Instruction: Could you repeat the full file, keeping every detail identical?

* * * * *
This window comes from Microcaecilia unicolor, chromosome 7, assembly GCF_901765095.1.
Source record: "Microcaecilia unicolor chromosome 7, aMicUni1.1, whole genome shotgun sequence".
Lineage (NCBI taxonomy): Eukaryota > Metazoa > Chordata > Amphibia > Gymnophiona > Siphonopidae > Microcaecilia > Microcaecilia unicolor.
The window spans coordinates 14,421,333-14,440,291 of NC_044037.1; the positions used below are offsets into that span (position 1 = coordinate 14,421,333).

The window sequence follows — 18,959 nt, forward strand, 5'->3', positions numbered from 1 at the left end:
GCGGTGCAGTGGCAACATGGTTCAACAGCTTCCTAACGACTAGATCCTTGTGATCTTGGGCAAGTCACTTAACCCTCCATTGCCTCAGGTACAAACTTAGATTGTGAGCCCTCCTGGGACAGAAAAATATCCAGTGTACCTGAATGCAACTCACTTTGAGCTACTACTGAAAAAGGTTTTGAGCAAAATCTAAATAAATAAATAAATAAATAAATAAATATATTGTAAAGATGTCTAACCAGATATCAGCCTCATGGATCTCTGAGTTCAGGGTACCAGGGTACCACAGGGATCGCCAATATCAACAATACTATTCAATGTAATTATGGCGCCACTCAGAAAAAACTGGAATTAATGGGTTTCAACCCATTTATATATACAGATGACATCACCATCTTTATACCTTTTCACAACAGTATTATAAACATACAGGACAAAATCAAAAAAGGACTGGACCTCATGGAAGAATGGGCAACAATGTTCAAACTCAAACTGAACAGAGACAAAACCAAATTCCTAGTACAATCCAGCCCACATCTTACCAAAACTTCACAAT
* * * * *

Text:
This window comes from Microcaecilia unicolor, chromosome 7, assembly GCF_901765095.1.
Source record: "Microcaecilia unicolor chromosome 7, aMicUni1.1, whole genome shotgun sequence".
Lineage (NCBI taxonomy): Eukaryota > Metazoa > Chordata > Amphibia > Gymnophiona > Siphonopidae > Microcaecilia > Microcaecilia unicolor.
The window spans coordinates 14,421,333-14,440,291 of NC_044037.1; the positions used below are offsets into that span (position 1 = coordinate 14,421,333).

The window sequence follows — 18,959 nt, forward strand, 5'->3', positions numbered from 1 at the left end:
GCGGTGCAGTGGCAACATGGTTCAACAGCTTCCTAACGACTAGATCCTTGTGATCTTGGGCAAGTCACTTAACCCTCCATTGCCTCAGGTACAAACTTAGATTGTGAGCCCTCCTGGGACAGAAAAATATCCAGTGTACCTGAATGCAACTCACTTTGAGCTACTACTGAAAAAGGTTTTGAGCAAAATCTAAATAAATAAATAAATAAATAAATAAATATATTGTAAAGATGTCTAACCAGATATCAGCCTCATGGATCTCTGAGTTCAGGGTACCAGGGTACCACAGGGATCGCCAATATCAACAATACTATTCAATGTAATTATGGCGCCACTCAGAAAAAACTGGAATTAATGGGTTTCAACCCATTTATATATACAGATGACATCACCATCTTTATACCTTTTCACAACAGTATTATAAACATACAGGACAAAATCAAAAAAGGACTGGACCTCATGGAAGAATGGGCAACAATGTTCAAACTCAAACTGAACAGAGACAAAACCAAATTCCTAGTACAATCCAGCCCACATCTTACCAAAACTTCACAAT